Mortgage interest is generally deductible, but a "tax credit" is arguably more valuable. With what are called "mortgage credit certificates" or MCCs, borrowers can deduct directly from their actual tax bill. For instance, if you have $8,000 in mortgage interest you might be able to directly reduce your taxes by $1,600 while the remaining $6,400 can be treated as an itemized deduction.

"Given low interest rates and a firming housing sector, this is a terrific time to consider entering the real estate market," said Brousseau. "With today's financing choices, many buyers can own their own home a lot quicker than they might have thought."

Published with permission from RISMedia.


Global Study Reveals Americans are Planning to Travel More Domestically, but Steady Their Spending in 2014

September 12, 2013 2:33 am

TripAdvisor® announced the results of a recent survey called the TripBarometer. The survey reveals the leading travel and hospitality industry trends, according to over 19,000 travelers and over 10,000 accommodation business owners around the world. The study is conducted twice a year, and the results are analyzed independently by research firm Edelman Berland.

Themes from this season's TripBarometer include:
• Travelers vary considerably in their economic outlook, with those from emerging markets far more optimistic about the global economy.
• While U.S. travelers aren't planning to increase travel budgets next year, they are planning to travel more frequently and closer to home to discover the sights America has to offer.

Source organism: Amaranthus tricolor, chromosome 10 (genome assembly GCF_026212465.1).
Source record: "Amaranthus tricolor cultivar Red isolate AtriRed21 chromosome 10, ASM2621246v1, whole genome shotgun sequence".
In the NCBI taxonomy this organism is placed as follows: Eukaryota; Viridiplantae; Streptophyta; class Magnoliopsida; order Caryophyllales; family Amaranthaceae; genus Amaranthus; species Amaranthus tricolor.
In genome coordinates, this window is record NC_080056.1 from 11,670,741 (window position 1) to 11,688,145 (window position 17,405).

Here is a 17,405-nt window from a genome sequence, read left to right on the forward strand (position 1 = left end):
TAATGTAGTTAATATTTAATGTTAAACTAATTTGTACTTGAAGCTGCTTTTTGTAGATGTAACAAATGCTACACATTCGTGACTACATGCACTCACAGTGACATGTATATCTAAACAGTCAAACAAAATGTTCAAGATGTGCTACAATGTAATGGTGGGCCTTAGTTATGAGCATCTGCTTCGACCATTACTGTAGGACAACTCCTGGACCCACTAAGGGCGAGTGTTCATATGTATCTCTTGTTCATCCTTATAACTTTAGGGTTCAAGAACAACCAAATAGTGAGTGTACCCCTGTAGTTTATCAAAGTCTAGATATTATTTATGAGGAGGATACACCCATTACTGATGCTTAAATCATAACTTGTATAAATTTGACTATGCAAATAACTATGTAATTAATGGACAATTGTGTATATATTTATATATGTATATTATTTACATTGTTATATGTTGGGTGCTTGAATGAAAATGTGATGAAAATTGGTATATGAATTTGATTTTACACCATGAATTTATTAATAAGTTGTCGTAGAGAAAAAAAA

• Despite the lack of confidence many travelers feel about the global economy, U.S. hoteliers remain confident about future profitability.
• Travelers are using credit to fund their holidays, particularly in emerging markets.

Travelers Plan to Lower Their Budgets
• Only one-third of U.S. travelers are optimistic about the economy.
• Americans are the least likely to spend more on travel in 2014 compared to other regions.
• Sixty-one percent of global travelers and 65 percent of U.S. travelers plan to spend the same amount or less in 2014.
• Travelers in emerging markets are the ones who plan to spend more.

Published with permission from RISMedia.


Survey Reveals Nation's Exercise Habits

September 12, 2013 2:33 am

While many people say that they want to get in better shape and exercise more, how many are really doing it? To help showcase how, when and where Americans are working out, Timex released the results of a survey detailing the nation's exercise habits. The Timex/ survey reveals that while the perception may be that most Americans are not exercising, the reality is that 73 percent of respondents are working out at least once a week.

Key highlights of the survey include:

• Twenty-nine percent spend between 30 minutes and one hour on their physical activities and 18 percent are spending between one and two hours exercising.